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BY THE AUTHOR OF THE
stopping every passenger from the prince
to the bargeman, and demanding sali, THE PROPHECY.*
an Etonian synonyme for money, under pain of summary castigation.
As Morley was traversing a retired
road on his return from a most profil. He was brought to tbis
able predatory excursion, he observed By a vain propbecy.-HENRY THE EIGHTH.
a very extraordinary figure standing in
the centre of his path. He appeared It was the morning of the montem.
to be a man upwards of fifty, upon Eton was a scene of the busiest prepa- whose brow, however, suffering rather ration. Clavering was senior colleger, than years seemed to have indented and was therefore to be the chief actor friend and cousin, was to be one of the rather than amenity. His eyes were in the pageant of the day. Morley, his many deep lines, which imparted to his
countenance an expression of sternness runners, for which he had provided a splendid fancy dress, that bid fair to ing that in spite of wrinkles, which
dark, prominent, and full of fire, showeclipse every other in the procession. traversed his forehead in broad and At the appointed hour, the merry col. clearly defined ridges, the spirit was legers proceeded in regular array to yet unsubdued by the great conqueror Salthill, where the captain of the aca
Time; and that though he had passed demic band, ascending a certain emi- into the " yellow leaf,” his faculties nence, flourished a flag as preliminary were still green. His hair was short, 10 the busy proceedings of the morning. thick, and grizzled ; his eyebrows exAfter this ceremony had been duly per- ceedingly bushy and prominent, while formed, the runners set out upon their the flowing beard, which almost coverusual expedition of authorised robbery, ed his expansive chest, was nearly Court Mag.
white, except that portion of it which Vol. X.
grew high upon the cheek and upper lip. “ I tell thee again thon art too fine for This was quite black, and blending a beggar. Go to-go 10-silly dog!” with the exuberant growth beneath his “ I beg not, but exact.” chin, gave him an appearance, though “ And suppose I should refuse thy by no means repulsive, yet somewhat demand-thou art not a very formidable approaching to the superhuman. He assessor." had evidently been handsome. The " Then force should compel it.". wreck of beauty was indeed upon his The stranger smiled scornfully:-lineaments, but they were nevertheless Come, disburse; a sixpence will noble in ruins. Though the hand of purchase your security from any further time had begun to crumble the fabric, molestation : we take anything but still the grandeur of the present was copper." enhanced by associations of the past. “ If a sixpence could be divided into The stranger's figure was tall, and of intangible atoms, I'd rather blow them fine proportions. He wore a sort of to the winds than give thee one.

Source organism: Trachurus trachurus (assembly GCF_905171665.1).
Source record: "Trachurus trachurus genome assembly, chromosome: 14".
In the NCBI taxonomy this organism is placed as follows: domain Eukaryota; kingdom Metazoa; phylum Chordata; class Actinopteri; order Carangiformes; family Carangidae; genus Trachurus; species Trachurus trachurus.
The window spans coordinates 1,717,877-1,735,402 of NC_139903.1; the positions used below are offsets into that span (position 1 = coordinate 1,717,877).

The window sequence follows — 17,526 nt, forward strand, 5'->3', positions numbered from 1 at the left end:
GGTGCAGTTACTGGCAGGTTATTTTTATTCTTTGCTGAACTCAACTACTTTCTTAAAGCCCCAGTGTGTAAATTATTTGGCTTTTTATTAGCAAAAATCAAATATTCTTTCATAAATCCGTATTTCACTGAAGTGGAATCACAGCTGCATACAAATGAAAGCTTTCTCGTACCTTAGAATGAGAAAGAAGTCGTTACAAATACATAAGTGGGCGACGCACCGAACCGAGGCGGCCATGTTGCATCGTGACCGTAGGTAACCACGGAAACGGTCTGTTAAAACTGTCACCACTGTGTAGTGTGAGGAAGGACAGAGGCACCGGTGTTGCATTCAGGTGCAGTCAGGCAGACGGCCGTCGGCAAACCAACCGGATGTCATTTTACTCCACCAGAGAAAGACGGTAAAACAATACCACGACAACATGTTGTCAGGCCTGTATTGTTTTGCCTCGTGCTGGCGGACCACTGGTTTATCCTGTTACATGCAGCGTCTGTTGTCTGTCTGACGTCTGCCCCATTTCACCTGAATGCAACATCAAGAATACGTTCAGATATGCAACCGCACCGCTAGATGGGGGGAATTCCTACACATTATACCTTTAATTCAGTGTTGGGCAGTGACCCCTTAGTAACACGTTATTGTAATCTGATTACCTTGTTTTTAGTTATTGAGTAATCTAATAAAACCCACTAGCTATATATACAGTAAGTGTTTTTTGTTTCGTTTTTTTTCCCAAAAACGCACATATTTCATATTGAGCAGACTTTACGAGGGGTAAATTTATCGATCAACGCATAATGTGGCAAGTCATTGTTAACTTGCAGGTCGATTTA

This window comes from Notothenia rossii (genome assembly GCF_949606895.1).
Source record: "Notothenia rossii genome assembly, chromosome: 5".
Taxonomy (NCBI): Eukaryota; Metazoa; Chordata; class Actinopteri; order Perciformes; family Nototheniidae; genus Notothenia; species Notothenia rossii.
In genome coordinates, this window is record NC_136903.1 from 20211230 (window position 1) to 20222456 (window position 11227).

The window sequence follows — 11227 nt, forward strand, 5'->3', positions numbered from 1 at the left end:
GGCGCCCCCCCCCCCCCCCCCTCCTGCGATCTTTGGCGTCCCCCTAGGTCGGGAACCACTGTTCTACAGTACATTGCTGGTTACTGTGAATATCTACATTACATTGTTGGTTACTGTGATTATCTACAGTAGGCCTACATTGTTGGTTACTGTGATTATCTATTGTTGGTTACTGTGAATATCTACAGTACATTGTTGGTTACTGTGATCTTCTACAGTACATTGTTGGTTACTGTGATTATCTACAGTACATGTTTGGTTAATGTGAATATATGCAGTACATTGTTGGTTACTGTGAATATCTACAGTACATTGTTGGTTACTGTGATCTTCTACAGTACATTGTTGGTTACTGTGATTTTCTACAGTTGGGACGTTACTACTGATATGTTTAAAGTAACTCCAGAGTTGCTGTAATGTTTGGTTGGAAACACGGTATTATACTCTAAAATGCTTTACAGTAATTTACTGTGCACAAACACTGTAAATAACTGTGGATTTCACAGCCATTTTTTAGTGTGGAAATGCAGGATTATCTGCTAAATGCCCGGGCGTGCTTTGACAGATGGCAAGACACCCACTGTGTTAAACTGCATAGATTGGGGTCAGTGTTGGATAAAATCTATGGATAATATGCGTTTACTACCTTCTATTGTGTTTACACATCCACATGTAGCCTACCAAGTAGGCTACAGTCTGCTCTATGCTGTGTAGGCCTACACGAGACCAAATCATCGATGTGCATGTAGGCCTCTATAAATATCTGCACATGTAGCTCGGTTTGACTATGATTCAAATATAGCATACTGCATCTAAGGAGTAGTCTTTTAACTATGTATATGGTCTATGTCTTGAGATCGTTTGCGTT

Fie tunic, confined by a thin silk girdle, upon your custom.
You rob!-ay, you which showed it to great advantage. It may frown, young bully, and strut like was evident that he affected singularity, a peacock round a well-I say it at all and he certainly had attained his object. risks, and in good current English,Upon bis head he had an undress hussar you rob in order to make a gentleman cap, and from his shoulders hung a of your school-fellow, and purchase an mantle of purple cloth, edged with tar- honourable title with the fruits of nished silver. His hose were of grey knavery. Beware of him, young man ! cotton, carefully gartered with white He will be a serpent in your path, and ribbons, and he was shod with a short sting the hand that fosters him. Take buskin which reached just above the heed, I say; he will repay thy legalised ankle. He seemed fully to have sub- larceny in his behalf with the devil's scribed to the court fool's maxim, that requital. A word to the wise-if thou’rt “motley's the only wear.” Though, a fool, why thou wert born no better however, there was something fantastic than thy kind, and wert therefore born in his dress, it was by no means un
to be fooled.” becoming. There was an odd sort of - What mean you ?" elegance about it, which arose perhaps “ I mean, in the first place, that I more from the fine symmetry of the will not give the value of a rush to figure which it covered, than from any help to mature an embryo villain. I harmonious combination of the colours mean, in the next place, that this which composed it. Morley rensember. Clavering, for whom thou art graceless ed to have heard that a person had been enough to pillage the poor passenger, frequently seen in the neighbourhood is that villain.” who was supposed to be mad, and who Morley was staggered. He felt his it now occurred to him precisely an- heart throb with indignation, but was swered to the description of the figure absolutely overawed by the manner of before him. He nevertheless advanced the mysterious person who addressed boldly towards the stranger, and de- him. There was a something in it at manded salt
once so commanding and uncommon, “ Salt !- what mean you ?"